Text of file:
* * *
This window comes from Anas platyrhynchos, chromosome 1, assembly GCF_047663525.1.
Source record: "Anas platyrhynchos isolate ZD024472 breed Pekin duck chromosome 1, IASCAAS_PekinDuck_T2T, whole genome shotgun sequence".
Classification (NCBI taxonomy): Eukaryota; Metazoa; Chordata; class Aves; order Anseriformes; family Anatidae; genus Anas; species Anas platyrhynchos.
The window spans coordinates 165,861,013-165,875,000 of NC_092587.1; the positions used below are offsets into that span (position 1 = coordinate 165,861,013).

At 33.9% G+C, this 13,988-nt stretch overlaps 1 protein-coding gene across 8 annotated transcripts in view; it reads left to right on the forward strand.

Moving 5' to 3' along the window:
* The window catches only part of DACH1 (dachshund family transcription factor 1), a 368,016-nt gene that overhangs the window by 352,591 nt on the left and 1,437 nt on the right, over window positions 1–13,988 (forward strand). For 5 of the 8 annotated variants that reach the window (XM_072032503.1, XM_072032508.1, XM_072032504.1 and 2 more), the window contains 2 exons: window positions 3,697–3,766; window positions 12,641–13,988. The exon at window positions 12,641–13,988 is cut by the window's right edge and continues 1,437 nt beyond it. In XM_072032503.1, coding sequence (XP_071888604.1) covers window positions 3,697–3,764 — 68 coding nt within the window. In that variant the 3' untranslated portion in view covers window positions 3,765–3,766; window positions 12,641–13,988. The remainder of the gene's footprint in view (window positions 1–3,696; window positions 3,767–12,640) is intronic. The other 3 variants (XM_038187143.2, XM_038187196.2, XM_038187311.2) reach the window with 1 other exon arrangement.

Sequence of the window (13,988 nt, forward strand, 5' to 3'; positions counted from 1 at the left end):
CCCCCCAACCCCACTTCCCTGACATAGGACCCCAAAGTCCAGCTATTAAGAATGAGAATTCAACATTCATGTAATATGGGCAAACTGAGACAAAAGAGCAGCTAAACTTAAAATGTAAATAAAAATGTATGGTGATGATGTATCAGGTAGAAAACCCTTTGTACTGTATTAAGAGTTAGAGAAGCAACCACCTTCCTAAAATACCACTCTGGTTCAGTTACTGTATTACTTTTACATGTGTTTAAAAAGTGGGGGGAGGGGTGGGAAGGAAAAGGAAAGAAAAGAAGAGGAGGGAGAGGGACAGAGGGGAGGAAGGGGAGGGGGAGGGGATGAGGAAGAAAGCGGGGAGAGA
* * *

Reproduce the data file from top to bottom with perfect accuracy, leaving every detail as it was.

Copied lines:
This window comes from Anas platyrhynchos, chromosome 1, assembly GCF_047663525.1.
Source record: "Anas platyrhynchos isolate ZD024472 breed Pekin duck chromosome 1, IASCAAS_PekinDuck_T2T, whole genome shotgun sequence".
Classification (NCBI taxonomy): Eukaryota; Metazoa; Chordata; class Aves; order Anseriformes; family Anatidae; genus Anas; species Anas platyrhynchos.
The window spans coordinates 165,861,013-165,875,000 of NC_092587.1; the positions used below are offsets into that span (position 1 = coordinate 165,861,013).

At 33.9% G+C, this 13,988-nt stretch overlaps 1 protein-coding gene across 8 annotated transcripts in view; it reads left to right on the forward strand.

Moving 5' to 3' along the window:
* The window catches only part of DACH1 (dachshund family transcription factor 1), a 368,016-nt gene that overhangs the window by 352,591 nt on the left and 1,437 nt on the right, over window positions 1–13,988 (forward strand). For 5 of the 8 annotated variants that reach the window (XM_072032503.1, XM_072032508.1, XM_072032504.1 and 2 more), the window contains 2 exons: window positions 3,697–3,766; window positions 12,641–13,988. The exon at window positions 12,641–13,988 is cut by the window's right edge and continues 1,437 nt beyond it. In XM_072032503.1, coding sequence (XP_071888604.1) covers window positions 3,697–3,764 — 68 coding nt within the window. In that variant the 3' untranslated portion in view covers window positions 3,765–3,766; window positions 12,641–13,988. The remainder of the gene's footprint in view (window positions 1–3,696; window positions 3,767–12,640) is intronic. The other 3 variants (XM_038187143.2, XM_038187196.2, XM_038187311.2) reach the window with 1 other exon arrangement.

Sequence of the window (13,988 nt, forward strand, 5' to 3'; positions counted from 1 at the left end):
CCCCCCAACCCCACTTCCCTGACATAGGACCCCAAAGTCCAGCTATTAAGAATGAGAATTCAACATTCATGTAATATGGGCAAACTGAGACAAAAGAGCAGCTAAACTTAAAATGTAAATAAAAATGTATGGTGATGATGTATCAGGTAGAAAACCCTTTGTACTGTATTAAGAGTTAGAGAAGCAACCACCTTCCTAAAATACCACTCTGGTTCAGTTACTGTATTACTTTTACATGTGTTTAAAAAGTGGGGGGAGGGGTGGGAAGGAAAAGGAAAGAAAAGAAGAGGAGGGAGAGGGACAGAGGGGAGGAAGGGGAGGGGGAGGGGATGAGGAAGAAAGCGGGGAGAGA